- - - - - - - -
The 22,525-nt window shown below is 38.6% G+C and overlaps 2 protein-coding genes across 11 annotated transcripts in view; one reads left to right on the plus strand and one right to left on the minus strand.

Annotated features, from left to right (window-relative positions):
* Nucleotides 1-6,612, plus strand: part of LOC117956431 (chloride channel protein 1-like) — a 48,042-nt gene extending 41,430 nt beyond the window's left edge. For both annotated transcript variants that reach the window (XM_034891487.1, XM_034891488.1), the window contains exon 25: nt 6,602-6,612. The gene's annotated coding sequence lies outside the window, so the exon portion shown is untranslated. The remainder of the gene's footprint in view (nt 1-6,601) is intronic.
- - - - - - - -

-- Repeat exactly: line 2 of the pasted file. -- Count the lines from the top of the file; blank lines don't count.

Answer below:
Annotated features, from left to right (window-relative positions):